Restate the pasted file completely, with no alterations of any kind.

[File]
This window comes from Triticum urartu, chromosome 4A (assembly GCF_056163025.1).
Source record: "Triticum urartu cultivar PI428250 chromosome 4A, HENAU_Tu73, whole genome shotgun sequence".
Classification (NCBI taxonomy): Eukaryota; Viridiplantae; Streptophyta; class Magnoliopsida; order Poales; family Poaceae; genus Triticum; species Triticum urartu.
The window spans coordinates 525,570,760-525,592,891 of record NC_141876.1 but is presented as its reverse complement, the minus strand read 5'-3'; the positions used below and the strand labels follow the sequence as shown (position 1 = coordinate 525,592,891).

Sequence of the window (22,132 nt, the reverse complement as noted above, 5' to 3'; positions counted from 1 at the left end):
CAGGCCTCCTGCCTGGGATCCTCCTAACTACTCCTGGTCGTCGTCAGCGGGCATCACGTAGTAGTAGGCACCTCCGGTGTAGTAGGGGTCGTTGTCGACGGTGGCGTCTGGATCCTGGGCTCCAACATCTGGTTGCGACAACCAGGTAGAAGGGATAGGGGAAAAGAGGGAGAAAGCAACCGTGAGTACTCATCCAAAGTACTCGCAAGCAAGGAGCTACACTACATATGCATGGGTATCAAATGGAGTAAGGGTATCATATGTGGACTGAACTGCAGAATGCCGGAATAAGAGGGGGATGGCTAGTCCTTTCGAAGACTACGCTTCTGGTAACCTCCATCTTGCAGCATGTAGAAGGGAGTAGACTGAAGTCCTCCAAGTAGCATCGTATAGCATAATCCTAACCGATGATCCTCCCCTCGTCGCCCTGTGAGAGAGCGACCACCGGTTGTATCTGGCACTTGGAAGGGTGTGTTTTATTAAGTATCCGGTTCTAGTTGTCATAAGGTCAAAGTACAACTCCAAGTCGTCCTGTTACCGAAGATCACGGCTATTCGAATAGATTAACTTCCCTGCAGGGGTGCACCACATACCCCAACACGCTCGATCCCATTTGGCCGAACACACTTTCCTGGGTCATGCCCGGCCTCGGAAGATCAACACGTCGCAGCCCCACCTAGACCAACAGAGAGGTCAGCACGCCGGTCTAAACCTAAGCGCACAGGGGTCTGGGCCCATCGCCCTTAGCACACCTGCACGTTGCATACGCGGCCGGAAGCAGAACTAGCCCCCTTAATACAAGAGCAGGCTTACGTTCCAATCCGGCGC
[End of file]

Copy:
This window comes from Triticum urartu, chromosome 4A (assembly GCF_056163025.1).
Source record: "Triticum urartu cultivar PI428250 chromosome 4A, HENAU_Tu73, whole genome shotgun sequence".
Classification (NCBI taxonomy): Eukaryota; Viridiplantae; Streptophyta; class Magnoliopsida; order Poales; family Poaceae; genus Triticum; species Triticum urartu.
The window spans coordinates 525,570,760-525,592,891 of record NC_141876.1 but is presented as its reverse complement, the minus strand read 5'-3'; the positions used below and the strand labels follow the sequence as shown (position 1 = coordinate 525,592,891).

Sequence of the window (22,132 nt, the reverse complement as noted above, 5' to 3'; positions counted from 1 at the left end):
CAGGCCTCCTGCCTGGGATCCTCCTAACTACTCCTGGTCGTCGTCAGCGGGCATCACGTAGTAGTAGGCACCTCCGGTGTAGTAGGGGTCGTTGTCGACGGTGGCGTCTGGATCCTGGGCTCCAACATCTGGTTGCGACAACCAGGTAGAAGGGATAGGGGAAAAGAGGGAGAAAGCAACCGTGAGTACTCATCCAAAGTACTCGCAAGCAAGGAGCTACACTACATATGCATGGGTATCAAATGGAGTAAGGGTATCATATGTGGACTGAACTGCAGAATGCCGGAATAAGAGGGGGATGGCTAGTCCTTTCGAAGACTACGCTTCTGGTAACCTCCATCTTGCAGCATGTAGAAGGGAGTAGACTGAAGTCCTCCAAGTAGCATCGTATAGCATAATCCTAACCGATGATCCTCCCCTCGTCGCCCTGTGAGAGAGCGACCACCGGTTGTATCTGGCACTTGGAAGGGTGTGTTTTATTAAGTATCCGGTTCTAGTTGTCATAAGGTCAAAGTACAACTCCAAGTCGTCCTGTTACCGAAGATCACGGCTATTCGAATAGATTAACTTCCCTGCAGGGGTGCACCACATACCCCAACACGCTCGATCCCATTTGGCCGAACACACTTTCCTGGGTCATGCCCGGCCTCGGAAGATCAACACGTCGCAGCCCCACCTAGACCAACAGAGAGGTCAGCACGCCGGTCTAAACCTAAGCGCACAGGGGTCTGGGCCCATCGCCCTTAGCACACCTGCACGTTGCATACGCGGCCGGAAGCAGAACTAGCCCCCTTAATACAAGAGCAGGCTTACGTTCCAATCCGGCGC